by Daniel Frye
From the Editor: Mark Noble was the president of the National Federation of the Blind of Oklahoma from 1983 to 1985. I remember him as a fun-loving and humorous fellow but with a very warm and serious side. I also remember that he assumed affiliate leadership when Oklahoma really needed him, and the fact that we have a thriving affiliate there is in no small part due to his work.
Here are the memories of a dear friend who is no stranger to these pages. Thank you to Dan for these remembrances:
A world without Mark Noble feels impossible and absurd today. Our dear friend, partner, mentor, colleague, and activist is no longer among us, and we’re all keenly aware of the void created by his absence. It will be our obligation to comfort and care for one another as we remember, mourn, and celebrate the fact that Mark Noble made an impression on all of us and the world.
When I was ten years old, living in Georgetown, Texas, my mother was killed in an automobile accident. Through networks and contacts that remain vague to me, Mark was found while working on his graduate studies in social work, and he agreed to act as my “big brother.” Both of us blind, and Mark with newly acquired counseling skills, my father and others rightly concluded that Mark could intervene and play a part in my life that would make the transition for our entire family easier to handle. As a result of his generous gesture of time and talent, I managed to navigate the grieving process, come to understand my potential as a blind person, and more effectively integrate into the world. This initial mentorship developed into the foundation for a flourishing friendship that has spanned our lifetime.
Mostly, Mark would simply visit our family home, and we’d talk about school, what I wanted to become as I grew up, and how I felt about living without my mother. Mark managed to offer comfort and care without overtly seeming to do anything other than being an older influence.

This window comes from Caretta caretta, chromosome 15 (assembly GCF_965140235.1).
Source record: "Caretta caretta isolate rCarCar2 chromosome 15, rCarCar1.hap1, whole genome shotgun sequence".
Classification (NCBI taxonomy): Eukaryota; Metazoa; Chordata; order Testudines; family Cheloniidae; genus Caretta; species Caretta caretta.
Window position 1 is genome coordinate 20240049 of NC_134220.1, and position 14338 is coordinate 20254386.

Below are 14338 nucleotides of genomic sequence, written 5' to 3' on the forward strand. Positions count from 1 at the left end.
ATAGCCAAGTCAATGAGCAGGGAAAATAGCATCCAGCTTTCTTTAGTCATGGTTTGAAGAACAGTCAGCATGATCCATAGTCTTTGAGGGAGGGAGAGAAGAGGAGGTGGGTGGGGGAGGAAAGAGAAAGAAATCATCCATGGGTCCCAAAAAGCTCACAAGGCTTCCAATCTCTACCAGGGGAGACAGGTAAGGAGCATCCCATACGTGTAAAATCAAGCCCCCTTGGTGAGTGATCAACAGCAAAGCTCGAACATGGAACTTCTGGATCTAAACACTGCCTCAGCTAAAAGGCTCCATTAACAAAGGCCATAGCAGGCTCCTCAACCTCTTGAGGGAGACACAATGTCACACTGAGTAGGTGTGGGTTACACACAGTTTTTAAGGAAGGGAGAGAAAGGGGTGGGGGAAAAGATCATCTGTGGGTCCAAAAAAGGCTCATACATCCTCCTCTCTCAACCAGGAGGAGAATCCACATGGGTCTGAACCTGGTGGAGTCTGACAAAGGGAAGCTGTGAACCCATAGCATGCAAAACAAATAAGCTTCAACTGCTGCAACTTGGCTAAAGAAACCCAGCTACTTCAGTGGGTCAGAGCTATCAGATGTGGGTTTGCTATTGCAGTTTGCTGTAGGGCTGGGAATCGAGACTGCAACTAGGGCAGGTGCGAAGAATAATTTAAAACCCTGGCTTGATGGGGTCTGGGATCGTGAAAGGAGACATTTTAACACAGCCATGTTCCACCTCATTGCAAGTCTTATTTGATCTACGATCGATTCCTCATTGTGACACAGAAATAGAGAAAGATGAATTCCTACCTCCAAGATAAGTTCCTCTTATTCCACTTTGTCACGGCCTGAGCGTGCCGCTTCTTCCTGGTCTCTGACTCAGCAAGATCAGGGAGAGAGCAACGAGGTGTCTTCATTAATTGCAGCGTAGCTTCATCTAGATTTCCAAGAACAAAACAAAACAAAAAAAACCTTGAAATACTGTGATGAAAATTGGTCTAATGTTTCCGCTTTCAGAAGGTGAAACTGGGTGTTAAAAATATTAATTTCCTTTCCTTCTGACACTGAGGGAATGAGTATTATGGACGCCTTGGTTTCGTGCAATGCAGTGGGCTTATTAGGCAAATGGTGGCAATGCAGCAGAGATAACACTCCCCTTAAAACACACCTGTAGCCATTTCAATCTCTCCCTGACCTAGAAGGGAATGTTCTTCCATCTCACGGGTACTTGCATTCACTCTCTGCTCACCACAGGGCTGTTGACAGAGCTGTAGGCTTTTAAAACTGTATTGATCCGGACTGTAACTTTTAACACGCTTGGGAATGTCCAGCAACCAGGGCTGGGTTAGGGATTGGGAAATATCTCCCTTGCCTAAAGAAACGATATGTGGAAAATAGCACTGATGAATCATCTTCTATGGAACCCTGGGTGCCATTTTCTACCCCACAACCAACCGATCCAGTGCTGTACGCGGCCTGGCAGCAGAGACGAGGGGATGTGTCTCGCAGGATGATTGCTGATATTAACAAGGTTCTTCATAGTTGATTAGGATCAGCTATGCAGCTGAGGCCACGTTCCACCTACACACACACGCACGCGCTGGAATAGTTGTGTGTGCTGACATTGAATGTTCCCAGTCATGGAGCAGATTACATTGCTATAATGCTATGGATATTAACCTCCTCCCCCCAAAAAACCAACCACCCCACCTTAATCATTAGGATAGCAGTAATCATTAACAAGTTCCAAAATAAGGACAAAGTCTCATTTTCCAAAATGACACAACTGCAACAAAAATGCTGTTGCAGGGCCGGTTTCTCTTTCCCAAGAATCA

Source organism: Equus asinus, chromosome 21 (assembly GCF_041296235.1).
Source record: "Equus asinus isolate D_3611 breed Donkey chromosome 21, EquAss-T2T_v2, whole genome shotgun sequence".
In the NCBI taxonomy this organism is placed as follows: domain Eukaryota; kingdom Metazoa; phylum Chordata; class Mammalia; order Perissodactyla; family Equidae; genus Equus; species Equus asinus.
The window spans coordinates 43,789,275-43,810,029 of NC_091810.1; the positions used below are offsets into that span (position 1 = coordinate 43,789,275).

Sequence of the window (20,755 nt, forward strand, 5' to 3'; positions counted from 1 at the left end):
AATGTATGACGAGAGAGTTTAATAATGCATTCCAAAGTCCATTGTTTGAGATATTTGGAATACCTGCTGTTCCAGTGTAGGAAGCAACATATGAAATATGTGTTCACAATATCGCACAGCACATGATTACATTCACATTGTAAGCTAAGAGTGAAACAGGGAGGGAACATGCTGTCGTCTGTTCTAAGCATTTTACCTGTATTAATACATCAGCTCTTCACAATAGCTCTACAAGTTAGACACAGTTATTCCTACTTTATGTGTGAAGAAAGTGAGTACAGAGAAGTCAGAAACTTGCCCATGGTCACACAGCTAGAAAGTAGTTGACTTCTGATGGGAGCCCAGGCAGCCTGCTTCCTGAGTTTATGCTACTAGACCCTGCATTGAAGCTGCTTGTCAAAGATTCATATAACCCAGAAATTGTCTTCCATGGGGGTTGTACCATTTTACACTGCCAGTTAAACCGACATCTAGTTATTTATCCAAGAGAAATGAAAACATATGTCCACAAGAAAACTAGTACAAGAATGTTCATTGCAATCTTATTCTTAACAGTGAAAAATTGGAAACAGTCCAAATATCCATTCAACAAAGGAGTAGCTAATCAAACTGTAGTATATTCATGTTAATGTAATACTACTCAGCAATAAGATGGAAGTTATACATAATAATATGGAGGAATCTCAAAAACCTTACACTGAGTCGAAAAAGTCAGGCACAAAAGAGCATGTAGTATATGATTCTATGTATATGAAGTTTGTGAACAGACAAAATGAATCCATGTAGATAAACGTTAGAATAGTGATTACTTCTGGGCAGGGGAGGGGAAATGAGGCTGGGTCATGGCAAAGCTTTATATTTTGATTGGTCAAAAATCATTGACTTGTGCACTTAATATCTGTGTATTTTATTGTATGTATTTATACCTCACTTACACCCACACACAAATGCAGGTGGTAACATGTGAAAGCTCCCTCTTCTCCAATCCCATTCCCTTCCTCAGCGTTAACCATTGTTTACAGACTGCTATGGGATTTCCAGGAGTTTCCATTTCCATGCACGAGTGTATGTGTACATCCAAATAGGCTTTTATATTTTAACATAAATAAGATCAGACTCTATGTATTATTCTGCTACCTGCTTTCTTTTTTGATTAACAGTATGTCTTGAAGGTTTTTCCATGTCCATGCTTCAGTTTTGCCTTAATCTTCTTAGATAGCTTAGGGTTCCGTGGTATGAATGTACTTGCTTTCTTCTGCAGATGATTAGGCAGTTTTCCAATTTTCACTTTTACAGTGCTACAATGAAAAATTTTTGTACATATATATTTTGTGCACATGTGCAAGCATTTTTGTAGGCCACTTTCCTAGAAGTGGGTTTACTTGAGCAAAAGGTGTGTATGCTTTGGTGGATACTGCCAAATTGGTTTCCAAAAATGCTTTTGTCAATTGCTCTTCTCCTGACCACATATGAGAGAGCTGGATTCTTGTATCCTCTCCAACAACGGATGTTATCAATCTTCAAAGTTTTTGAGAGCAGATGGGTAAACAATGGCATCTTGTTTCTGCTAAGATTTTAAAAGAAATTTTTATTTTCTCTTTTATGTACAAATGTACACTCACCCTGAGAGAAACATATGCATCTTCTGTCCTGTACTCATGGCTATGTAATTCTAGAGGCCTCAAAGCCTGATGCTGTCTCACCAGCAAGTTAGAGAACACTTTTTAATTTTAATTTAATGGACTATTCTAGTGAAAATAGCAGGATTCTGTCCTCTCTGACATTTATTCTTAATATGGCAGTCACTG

In these early years, I took my first Greyhound visit alone from Georgetown to Austin, confident that I’d be fine because Mark would be at the station to meet me. But this brief journey was what gave me the understanding that I could travel alone. While he lived in Oklahoma, he invited me to visit him for a week or so in the summer, and he treated me to a week of humor and hospitality.
As I matured and prepared to enter law school after college, we found ourselves sharing a more adult relationship in the same city, Seattle. As adults, I was then able to reciprocate and offer to Mark guidance and counsel in his life. We shared evenings discussing politics, history, and public policy. We worked together in the civil rights movement of the blind as members and leaders alike in the National Federation of the Blind. In time, we became colleagues for a while at the Social Security Administration.
When I was lonely, Mark was there; when he needed an ear, mine was open. In the absence of biological family on my part, Mark became my beloved and valued older brother, and I hope that I was able to offer him similar solace once I reached maturity.
In addition to our consequential relationship, Mark was a man of animated principle. He participated in local, state, and national civic life. He contributed as a leader to the deliberations of the National Federation of the Blind, serving as president of the National Federation of the Blind of Oklahoma and as a member of the board of directors of the National Federation of the Blind of Washington. His efforts, generally and on behalf of the blind community, resulted in true reform.
Mark was loyal—to his spouses, his son, his friends, and his family. Mark was funny, witty, and generally optimistic. Mark was a voracious reader. Mark was a man who drew comfort and wisdom from his Jewish faith. Mark lit up a room with his potent personality. Mark was an astute follower of the news and the events of the world; he did what he was able to do to make his part of the world a better place. Mark loved and encouraged us all.
With tongue firmly planted in cheek, Mark always told me to “send money.” Here’s my metaphorical checkbook, my friend. I am but one person in the world to whom you gave yourself, and I’m so incredibly grateful and fortunate to have known and loved you.
Mark, as you know, I’m a Unitarian, and I don’t really know what happens after we die. But here’s hoping that you’re happy, healthy, and surrounded by all the things in life that brought you comfort and joy. And if you simply cease to exist, know that you made a dynamic difference for me, your friends, family, and the world.